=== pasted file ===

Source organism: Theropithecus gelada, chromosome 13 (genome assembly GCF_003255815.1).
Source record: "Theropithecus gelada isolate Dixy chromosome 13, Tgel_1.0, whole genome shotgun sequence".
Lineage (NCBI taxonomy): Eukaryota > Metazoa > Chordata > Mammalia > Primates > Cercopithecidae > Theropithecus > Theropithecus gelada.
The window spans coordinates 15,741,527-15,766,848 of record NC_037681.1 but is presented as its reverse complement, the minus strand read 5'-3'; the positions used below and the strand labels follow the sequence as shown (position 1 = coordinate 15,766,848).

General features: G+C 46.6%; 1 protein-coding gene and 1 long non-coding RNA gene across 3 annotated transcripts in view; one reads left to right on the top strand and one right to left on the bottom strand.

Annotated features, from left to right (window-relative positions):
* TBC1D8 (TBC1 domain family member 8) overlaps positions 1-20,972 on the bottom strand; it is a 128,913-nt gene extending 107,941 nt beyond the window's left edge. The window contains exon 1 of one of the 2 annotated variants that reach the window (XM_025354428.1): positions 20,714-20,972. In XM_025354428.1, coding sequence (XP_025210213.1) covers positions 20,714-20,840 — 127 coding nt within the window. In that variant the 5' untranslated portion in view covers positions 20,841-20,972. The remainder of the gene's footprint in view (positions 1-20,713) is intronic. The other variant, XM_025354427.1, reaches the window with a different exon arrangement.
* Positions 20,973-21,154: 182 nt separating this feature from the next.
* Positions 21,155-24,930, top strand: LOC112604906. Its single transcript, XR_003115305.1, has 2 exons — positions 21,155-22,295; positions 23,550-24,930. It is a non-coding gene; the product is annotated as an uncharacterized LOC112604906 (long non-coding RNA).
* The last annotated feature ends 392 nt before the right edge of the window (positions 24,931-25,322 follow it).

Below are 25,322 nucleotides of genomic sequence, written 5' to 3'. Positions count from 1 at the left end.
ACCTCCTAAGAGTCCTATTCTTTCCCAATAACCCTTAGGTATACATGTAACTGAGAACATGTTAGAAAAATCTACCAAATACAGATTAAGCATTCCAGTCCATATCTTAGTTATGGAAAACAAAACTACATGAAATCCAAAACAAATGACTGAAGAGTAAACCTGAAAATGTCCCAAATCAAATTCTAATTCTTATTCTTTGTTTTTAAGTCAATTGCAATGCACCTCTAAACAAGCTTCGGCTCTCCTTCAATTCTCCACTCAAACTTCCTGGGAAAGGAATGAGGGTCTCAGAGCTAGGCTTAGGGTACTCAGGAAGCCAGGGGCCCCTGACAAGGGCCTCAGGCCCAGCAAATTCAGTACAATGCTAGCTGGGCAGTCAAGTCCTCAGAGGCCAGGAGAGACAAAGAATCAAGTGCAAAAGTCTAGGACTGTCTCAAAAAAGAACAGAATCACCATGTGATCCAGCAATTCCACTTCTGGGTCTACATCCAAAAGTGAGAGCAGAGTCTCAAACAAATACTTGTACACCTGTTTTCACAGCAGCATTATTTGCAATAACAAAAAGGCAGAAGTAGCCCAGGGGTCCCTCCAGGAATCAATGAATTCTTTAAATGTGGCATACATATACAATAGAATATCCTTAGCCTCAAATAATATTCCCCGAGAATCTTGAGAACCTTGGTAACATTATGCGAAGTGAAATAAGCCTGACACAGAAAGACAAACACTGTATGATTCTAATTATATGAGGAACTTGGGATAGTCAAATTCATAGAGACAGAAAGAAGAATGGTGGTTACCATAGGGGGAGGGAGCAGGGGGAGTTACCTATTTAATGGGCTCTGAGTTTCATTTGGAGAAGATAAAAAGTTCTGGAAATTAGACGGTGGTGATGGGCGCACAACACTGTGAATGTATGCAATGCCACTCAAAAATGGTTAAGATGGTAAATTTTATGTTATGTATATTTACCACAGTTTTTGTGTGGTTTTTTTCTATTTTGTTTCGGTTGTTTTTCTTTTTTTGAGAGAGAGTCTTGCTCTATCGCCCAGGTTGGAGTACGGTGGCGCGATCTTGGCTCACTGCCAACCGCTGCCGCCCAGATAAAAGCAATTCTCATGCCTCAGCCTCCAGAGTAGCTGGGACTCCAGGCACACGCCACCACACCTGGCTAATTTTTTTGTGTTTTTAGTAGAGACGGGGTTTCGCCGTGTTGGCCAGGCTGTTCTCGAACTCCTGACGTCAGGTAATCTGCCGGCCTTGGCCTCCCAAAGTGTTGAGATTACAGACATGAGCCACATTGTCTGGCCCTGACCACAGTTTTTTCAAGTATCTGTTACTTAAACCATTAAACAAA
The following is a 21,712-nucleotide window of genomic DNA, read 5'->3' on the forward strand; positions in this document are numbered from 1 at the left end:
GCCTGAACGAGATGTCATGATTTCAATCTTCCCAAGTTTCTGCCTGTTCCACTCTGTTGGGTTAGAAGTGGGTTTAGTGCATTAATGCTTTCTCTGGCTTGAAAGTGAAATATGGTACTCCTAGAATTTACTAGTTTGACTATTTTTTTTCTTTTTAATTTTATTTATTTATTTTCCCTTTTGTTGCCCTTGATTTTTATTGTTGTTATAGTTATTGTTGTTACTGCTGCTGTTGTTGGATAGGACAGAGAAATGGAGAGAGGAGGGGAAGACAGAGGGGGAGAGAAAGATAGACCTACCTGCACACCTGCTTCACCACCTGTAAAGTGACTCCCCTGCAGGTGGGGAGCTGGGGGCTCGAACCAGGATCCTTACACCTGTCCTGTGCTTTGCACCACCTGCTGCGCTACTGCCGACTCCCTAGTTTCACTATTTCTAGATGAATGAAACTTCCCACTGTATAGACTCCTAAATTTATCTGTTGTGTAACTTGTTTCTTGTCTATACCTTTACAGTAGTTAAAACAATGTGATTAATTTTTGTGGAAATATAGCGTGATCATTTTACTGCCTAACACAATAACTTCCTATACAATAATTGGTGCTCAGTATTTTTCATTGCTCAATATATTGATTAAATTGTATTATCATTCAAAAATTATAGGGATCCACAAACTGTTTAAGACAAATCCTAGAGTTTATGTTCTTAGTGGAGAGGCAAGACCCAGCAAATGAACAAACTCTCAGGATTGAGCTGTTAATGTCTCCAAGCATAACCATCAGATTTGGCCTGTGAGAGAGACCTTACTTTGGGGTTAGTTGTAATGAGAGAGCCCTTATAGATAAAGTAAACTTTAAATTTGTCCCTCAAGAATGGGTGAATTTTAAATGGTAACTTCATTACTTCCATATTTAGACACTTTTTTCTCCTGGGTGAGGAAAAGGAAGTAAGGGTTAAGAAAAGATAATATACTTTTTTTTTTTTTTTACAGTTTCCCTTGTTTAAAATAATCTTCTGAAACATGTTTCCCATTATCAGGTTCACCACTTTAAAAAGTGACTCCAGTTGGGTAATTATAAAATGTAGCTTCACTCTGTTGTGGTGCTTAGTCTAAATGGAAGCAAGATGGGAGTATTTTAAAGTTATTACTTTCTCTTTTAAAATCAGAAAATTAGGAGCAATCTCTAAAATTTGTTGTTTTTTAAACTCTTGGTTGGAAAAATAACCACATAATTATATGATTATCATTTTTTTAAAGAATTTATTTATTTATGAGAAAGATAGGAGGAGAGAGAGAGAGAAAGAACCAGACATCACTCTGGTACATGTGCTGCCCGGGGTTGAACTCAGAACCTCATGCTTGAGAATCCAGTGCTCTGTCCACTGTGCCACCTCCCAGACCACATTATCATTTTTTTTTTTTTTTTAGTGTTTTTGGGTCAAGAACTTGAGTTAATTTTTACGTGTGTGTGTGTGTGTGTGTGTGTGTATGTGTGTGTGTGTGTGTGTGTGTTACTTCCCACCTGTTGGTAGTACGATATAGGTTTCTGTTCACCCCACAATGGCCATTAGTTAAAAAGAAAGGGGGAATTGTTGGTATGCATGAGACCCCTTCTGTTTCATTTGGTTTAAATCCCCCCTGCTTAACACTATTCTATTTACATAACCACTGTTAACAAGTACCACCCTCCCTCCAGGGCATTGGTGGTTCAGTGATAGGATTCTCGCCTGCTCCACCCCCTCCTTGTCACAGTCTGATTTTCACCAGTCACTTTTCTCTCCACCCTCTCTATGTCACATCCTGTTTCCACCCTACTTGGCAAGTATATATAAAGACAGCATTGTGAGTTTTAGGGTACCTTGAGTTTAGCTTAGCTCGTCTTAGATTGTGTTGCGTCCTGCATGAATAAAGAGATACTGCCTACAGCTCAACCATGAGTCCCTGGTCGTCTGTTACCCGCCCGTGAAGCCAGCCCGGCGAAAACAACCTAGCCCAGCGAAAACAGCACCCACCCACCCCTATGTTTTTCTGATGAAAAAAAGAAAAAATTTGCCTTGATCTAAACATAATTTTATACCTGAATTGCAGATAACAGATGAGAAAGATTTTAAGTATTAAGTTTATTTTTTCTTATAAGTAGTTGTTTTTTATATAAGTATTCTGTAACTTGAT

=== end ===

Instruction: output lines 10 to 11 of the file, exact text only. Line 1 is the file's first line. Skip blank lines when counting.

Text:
* The last annotated feature ends 392 nt before the right edge of the window (positions 24,931-25,322 follow it).

Below are 25,322 nucleotides of genomic sequence, written 5' to 3'. Positions count from 1 at the left end.